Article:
De Kooning’s paintings of the 1930s and early 1940s are abstract still-lifes characterised by geometric or biomorphic shapes and strong colours. They show the influence of his friends Davis, Gorky and Graham, but also of Arp, Joan Miró, Mondrian and Picasso. In the same years de Kooning also painted a series of solitary male figures, either standing or seated, against undefined backgrounds; many of these are unfinished.
By 1946 he had begun a series of black and white paintings, which he would continue into 1949. During this period he had his first one-man show at the Charles Egan Gallery; it consisted largely of black and white works, although a few has passages of bright color. His “Black Paintings” are important to the history of Abstract Expressionism for their densely impacted forms, their mixed media, and their technique.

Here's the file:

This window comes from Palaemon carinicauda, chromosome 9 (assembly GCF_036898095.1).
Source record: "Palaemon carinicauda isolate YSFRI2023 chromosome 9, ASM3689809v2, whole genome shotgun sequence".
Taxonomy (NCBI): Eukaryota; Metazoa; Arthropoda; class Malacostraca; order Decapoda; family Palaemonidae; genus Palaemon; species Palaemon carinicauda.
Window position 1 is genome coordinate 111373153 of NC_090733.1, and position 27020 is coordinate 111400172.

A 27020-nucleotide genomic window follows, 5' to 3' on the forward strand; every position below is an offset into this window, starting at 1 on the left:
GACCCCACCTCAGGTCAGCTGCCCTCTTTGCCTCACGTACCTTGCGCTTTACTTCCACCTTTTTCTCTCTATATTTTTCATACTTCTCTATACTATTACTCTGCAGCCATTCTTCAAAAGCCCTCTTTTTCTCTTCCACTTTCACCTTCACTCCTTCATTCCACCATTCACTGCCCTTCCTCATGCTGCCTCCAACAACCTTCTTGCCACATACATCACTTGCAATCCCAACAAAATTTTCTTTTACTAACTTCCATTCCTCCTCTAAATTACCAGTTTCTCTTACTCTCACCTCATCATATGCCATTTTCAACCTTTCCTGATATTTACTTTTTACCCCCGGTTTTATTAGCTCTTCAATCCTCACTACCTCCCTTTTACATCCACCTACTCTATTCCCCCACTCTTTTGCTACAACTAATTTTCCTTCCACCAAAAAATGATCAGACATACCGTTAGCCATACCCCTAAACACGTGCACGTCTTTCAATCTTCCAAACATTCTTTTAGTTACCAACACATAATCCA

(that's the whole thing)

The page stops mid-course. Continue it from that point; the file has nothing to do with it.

De Kooning’s well-known “Woman” series, begun in the late 1940’s and culminating in “Woman VI,” owes much to Picasso, not least in the aggressive, penetrative breaking apart of the figure, and the spaces around it. Picasso’s late works show signs that he, in turn, saw images of works by Pollock and de Kooning. De Kooning led the 1950s’ art world to a new level known as the American Abstract Expressionism. The female figure is an important symbol for his art career and his own life.% | % | % | % | % | % | %